You’re probably here because you are scheduled for an endoscopy or simply wanting to read some pleasant reviews about this procedure. I know most of the stories you read online about no sedation gastroscopy are horrible, painful, difficulty in breathing, the feeling of being violated and whatnot, but I’m happy to tell you that my experience was totally the opposite.
I had my first endoscopy performed by Dr. Rudy Go at Chong Hua Hospital 2 years ago. I was sedated so basically, I can’t remember anything after receiving a dose of injectable drug. So when Dr. Pek Eng Lim wanted to do the procedure of no sedation endoscopy, I freaked out and opted to take meds for a month, see if the symptoms would improve. Well, after a month of taking Rabeprazole and Mucosta it did, but unfortunately there’s still occasional dull pain and stomach discomfort. This means endoscopy is inevitable.
Dr. Lim agreed to perform sedated endoscopy only after completing a few lab works. After 2 straight days of stomach discomfort and only had an ECG performed, I finally agreed to have it done today, 29th July 2014 — no sedation.
Preparing for the procedure is pretty straightforward. No water or food after 12 midnight and I have to be in the endoscopy unit by 7am. After a couple of chit-chat with the Drs. and Nurses who prepped and reminded me 3 times to just forget about everything and concentrate on breathing, Dr. Lim arrived around 8am and off we go!
There were 4 people inside the room assisting Dr. Lim — 1 holding my head, 1 holding my knees, 1 manipulating the unit’s camera and an observer. Dr. Lim did the pulling and pushing of the endoscope down to my stomach. It was like a party. Little did I know, they all served their purpose to really speed up the procedure. It took about a minute or two and it was the longest minute of my life.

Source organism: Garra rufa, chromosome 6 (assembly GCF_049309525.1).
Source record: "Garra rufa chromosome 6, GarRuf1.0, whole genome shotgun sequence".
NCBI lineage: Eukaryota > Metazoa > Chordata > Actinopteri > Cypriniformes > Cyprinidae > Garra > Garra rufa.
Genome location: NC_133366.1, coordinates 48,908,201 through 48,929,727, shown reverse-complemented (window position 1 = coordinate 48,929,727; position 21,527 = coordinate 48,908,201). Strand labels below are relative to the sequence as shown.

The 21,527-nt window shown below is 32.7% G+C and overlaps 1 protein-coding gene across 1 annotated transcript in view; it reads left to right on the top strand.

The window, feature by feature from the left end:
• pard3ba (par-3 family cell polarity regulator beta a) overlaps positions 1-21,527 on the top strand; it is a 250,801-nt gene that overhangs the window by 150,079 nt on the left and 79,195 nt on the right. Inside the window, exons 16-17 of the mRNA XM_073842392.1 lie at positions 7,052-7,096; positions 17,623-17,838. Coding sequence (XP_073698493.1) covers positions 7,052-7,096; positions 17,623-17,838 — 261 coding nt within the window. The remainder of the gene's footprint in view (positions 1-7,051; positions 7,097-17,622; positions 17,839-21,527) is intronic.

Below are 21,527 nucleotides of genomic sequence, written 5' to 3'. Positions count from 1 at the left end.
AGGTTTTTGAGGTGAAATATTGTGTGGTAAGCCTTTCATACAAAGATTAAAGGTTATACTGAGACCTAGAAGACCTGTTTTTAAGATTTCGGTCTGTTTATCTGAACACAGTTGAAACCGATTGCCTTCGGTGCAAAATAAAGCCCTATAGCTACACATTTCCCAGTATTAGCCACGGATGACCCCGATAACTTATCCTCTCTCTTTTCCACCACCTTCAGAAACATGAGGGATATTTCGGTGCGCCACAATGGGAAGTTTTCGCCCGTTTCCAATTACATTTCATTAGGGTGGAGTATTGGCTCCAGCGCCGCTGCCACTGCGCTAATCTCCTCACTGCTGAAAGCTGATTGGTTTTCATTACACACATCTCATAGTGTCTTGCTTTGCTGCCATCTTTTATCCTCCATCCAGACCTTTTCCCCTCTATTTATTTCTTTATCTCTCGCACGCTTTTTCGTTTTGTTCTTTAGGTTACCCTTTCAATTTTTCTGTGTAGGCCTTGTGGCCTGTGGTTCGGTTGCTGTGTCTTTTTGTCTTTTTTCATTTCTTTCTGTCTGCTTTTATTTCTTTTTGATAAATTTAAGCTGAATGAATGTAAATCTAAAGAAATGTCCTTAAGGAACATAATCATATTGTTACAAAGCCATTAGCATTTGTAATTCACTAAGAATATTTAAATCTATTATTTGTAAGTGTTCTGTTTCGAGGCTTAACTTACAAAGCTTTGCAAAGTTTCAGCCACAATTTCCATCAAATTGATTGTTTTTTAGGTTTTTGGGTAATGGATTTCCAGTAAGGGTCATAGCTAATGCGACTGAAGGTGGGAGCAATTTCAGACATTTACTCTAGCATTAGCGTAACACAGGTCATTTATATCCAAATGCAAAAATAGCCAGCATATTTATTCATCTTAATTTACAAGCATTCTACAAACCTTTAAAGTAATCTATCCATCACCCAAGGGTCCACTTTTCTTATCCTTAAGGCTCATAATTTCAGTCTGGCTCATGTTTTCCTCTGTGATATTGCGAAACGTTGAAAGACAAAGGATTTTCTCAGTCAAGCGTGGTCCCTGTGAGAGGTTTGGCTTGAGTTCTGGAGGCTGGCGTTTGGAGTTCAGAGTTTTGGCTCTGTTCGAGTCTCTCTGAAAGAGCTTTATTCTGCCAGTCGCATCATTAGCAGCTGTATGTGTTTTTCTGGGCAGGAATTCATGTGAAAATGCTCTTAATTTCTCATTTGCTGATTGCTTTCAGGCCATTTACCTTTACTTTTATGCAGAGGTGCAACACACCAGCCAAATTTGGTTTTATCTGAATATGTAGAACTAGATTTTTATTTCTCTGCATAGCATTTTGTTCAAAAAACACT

To ease the pain, I received a few squirts of Lidocaine, a common local anesthetic. And the difficulty of breathing? No, it wasn’t difficult to breath at all. There was no drowning-like experience either. I can’t even remember I gagged, probably because of the anesthetic. You do get tears falling on your cheeks as soon as the endoscope enters the esophagus. You get a very little discomfort as it wiggles around your stomach. What you usually get is a really loud belch as the air is pumped into the stomach. Air is used to inflate your stomach to make a room for inspection. Remember, you’re not allowed to eat anything, so it’s flat and empty.
If you’re in Cebu and someone who panics easily of having no sedation endoscopy, I’d seriously recommend Dr. Pek Eng Lim to do the procedure. He works really really fast and keeps you updated while you’re there lying in the bed, looking helpless and squeezing someone’s hand. By the way, the cost of endoscopy as of July 2014 in Cebu Doctors Hospital is around Php 6,500.00 for non-sedated and around Php 10,000.00 for sedated plus the other lab works you need to complete. Your insurance applies.
In all honesty, it’s not really that bad at all.